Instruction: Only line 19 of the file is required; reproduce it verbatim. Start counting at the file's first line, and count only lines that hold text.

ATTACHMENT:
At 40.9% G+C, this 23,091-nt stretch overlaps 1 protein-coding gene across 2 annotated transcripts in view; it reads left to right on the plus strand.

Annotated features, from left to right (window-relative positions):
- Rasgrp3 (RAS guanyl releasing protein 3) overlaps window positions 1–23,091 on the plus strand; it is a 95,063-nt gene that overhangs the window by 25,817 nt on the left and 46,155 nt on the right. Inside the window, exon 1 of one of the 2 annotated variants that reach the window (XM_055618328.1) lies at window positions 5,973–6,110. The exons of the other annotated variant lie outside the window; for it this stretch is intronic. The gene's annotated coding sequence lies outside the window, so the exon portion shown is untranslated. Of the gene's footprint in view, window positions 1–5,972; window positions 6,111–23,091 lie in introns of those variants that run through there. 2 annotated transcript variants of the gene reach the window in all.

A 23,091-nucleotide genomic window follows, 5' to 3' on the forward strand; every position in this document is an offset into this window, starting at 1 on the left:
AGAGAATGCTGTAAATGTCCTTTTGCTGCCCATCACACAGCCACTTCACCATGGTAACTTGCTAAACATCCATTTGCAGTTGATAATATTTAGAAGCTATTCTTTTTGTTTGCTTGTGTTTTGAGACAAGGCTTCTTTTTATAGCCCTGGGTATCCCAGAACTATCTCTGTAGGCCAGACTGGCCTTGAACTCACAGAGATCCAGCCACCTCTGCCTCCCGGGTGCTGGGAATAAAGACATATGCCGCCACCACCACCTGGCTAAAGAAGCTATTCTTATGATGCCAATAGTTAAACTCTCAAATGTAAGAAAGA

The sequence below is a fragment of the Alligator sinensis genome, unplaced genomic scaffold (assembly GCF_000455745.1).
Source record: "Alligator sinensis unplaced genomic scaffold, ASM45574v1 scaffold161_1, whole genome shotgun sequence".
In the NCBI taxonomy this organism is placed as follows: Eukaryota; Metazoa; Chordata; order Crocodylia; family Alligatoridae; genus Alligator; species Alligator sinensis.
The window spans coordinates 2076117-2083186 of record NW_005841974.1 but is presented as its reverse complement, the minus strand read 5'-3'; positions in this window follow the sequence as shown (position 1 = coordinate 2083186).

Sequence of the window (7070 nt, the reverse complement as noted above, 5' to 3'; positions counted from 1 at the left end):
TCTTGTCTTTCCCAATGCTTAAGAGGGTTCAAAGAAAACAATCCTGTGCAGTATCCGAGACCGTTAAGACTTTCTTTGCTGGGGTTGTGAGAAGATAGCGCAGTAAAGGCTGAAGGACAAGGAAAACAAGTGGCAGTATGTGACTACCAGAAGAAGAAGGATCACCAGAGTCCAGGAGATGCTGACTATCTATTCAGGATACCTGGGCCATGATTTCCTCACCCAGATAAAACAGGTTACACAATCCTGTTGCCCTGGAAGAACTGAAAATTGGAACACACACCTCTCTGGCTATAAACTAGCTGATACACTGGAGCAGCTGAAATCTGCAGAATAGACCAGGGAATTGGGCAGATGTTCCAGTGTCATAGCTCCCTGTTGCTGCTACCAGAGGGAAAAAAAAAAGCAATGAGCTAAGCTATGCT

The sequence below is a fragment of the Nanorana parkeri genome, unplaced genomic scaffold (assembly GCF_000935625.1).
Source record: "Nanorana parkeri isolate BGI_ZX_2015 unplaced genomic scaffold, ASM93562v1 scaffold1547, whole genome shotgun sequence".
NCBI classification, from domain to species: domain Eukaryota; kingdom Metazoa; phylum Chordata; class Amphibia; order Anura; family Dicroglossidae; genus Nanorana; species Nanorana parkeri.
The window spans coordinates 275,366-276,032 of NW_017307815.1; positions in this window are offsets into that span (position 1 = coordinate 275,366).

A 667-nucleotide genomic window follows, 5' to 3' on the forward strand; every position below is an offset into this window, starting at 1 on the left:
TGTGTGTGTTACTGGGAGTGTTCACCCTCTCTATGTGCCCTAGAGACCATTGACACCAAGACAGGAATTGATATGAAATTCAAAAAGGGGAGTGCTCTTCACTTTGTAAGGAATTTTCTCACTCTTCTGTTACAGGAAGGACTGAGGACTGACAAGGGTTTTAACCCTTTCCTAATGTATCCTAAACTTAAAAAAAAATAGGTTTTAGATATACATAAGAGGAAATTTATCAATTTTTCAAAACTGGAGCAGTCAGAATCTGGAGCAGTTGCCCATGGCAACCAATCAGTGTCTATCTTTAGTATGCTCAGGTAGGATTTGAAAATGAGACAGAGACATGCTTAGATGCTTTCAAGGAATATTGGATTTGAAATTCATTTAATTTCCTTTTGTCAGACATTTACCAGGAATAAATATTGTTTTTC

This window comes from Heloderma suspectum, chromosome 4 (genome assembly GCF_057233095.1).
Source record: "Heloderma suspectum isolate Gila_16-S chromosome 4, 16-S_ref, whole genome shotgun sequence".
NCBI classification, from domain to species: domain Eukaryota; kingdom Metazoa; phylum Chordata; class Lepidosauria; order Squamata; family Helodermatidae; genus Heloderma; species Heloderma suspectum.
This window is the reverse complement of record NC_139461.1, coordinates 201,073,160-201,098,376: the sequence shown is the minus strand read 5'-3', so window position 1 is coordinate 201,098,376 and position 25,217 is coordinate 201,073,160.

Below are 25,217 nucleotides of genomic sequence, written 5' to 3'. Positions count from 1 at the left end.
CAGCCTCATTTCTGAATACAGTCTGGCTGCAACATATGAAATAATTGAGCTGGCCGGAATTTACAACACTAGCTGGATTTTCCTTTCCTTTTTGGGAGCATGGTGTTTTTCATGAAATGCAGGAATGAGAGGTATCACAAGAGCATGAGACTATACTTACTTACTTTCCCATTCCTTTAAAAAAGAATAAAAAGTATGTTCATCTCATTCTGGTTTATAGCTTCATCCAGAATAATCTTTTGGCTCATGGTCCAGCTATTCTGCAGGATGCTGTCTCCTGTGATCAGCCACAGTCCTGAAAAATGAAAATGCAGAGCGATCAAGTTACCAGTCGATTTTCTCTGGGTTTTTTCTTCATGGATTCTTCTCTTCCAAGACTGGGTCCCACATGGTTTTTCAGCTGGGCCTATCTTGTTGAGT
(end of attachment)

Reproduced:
Source record: "Heloderma suspectum isolate Gila_16-S chromosome 4, 16-S_ref, whole genome shotgun sequence".